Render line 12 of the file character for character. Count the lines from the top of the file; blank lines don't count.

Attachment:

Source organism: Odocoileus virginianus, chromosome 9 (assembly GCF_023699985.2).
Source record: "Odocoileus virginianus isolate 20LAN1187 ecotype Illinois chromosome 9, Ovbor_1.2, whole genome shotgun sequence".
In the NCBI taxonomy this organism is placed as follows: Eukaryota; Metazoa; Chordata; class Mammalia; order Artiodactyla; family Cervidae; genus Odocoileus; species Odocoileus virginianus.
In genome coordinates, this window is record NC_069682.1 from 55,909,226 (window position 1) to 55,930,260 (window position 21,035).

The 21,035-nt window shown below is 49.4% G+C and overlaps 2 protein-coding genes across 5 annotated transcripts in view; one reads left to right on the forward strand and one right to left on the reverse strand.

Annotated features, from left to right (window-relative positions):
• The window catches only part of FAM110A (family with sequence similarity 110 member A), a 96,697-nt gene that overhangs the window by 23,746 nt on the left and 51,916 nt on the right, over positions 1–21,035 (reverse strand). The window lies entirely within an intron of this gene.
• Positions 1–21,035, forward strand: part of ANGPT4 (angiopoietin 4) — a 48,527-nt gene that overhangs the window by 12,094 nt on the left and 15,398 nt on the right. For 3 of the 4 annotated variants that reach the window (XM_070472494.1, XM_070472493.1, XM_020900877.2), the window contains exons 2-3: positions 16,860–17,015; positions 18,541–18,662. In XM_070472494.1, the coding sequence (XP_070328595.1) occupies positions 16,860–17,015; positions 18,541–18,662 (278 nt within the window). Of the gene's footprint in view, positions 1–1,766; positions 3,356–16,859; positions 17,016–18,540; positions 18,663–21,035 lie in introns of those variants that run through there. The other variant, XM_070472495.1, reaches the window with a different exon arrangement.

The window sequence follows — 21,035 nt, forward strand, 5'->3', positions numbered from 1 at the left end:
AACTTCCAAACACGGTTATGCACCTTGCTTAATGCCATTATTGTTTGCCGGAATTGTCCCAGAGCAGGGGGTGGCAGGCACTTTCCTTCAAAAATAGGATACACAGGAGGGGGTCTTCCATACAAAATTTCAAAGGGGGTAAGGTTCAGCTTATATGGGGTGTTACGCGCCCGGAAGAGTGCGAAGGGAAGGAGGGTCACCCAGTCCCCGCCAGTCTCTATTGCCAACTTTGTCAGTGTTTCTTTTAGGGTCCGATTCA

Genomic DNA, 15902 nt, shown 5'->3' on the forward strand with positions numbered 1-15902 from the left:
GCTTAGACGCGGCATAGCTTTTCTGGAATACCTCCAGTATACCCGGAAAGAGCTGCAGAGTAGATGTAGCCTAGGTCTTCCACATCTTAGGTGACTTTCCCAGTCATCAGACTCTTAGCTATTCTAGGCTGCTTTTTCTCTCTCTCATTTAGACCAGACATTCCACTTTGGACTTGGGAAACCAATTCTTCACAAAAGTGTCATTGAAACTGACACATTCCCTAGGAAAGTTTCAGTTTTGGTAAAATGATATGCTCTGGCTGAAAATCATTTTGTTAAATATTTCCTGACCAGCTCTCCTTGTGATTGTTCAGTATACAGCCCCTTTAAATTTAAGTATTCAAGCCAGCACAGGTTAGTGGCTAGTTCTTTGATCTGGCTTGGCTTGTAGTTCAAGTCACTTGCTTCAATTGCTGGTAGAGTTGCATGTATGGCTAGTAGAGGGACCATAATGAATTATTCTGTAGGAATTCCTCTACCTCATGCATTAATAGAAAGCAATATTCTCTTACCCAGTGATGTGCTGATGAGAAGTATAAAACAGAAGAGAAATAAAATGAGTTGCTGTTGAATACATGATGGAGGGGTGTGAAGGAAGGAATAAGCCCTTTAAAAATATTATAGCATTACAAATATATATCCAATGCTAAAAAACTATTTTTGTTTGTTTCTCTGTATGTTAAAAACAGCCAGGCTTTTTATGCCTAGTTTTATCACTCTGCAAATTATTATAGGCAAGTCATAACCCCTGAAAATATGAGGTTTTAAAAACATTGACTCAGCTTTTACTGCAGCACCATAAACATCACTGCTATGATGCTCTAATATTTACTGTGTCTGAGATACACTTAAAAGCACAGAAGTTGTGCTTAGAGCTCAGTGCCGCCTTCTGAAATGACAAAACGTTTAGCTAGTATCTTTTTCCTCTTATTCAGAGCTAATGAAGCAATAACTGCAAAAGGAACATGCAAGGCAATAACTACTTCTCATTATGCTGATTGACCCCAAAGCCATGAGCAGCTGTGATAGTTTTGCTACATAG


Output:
GCTTAGACGCGGCATAGCTTTTCTGGAATACCTCCAGTATACCCGGAAAGAGCTGCAGAGTAGATGTAGCCTAGGTCTTCCACATCTTAGGTGACTTTCCCAGTCATCAGACTCTTAGCTATTCTAGGCTGCTTTTTCTCTCTCTCATTTAGACCAGACATTCCACTTTGGACTTGGGAAACCAATTCTTCACAAAAGTGTCATTGAAACTGACACATTCCCTAGGAAAGTTTCAGTTTTGGTAAAATGATATGCTCTGGCTGAAAATCATTTTGTTAAATATTTCCTGACCAGCTCTCCTTGTGATTGTTCAGTATACAGCCCCTTTAAATTTAAGTATTCAAGCCAGCACAGGTTAGTGGCTAGTTCTTTGATCTGGCTTGGCTTGTAGTTCAAGTCACTTGCTTCAATTGCTGGTAGAGTTGCATGTATGGCTAGTAGAGGGACCATAATGAATTATTCTGTAGGAATTCCTCTACCTCATGCATTAATAGAAAGCAATATTCTCTTACCCAGTGATGTGCTGATGAGAAGTATAAAACAGAAGAGAAATAAAATGAGTTGCTGTTGAATACATGATGGAGGGGTGTGAAGGAAGGAATAAGCCCTTTAAAAATATTATAGCATTACAAATATATATCCAATGCTAAAAAACTATTTTTGTTTGTTTCTCTGTATGTTAAAAACAGCCAGGCTTTTTATGCCTAGTTTTATCACTCTGCAAATTATTATAGGCAAGTCATAACCCCTGAAAATATGAGGTTTTAAAAACATTGACTCAGCTTTTACTGCAGCACCATAAACATCACTGCTATGATGCTCTAATATTTACTGTGTCTGAGATACACTTAAAAGCACAGAAGTTGTGCTTAGAGCTCAGTGCCGCCTTCTGAAATGACAAAACGTTTAGCTAGTATCTTTTTCCTCTTATTCAGAGCTAATGAAGCAATAACTGCAAAAGGAACATGCAAGGCAATAACTACTTCTCATTATGCTGATTGACCCCAAAGCCATGAGCAGCTGTGATAGTTTTGCTACATAG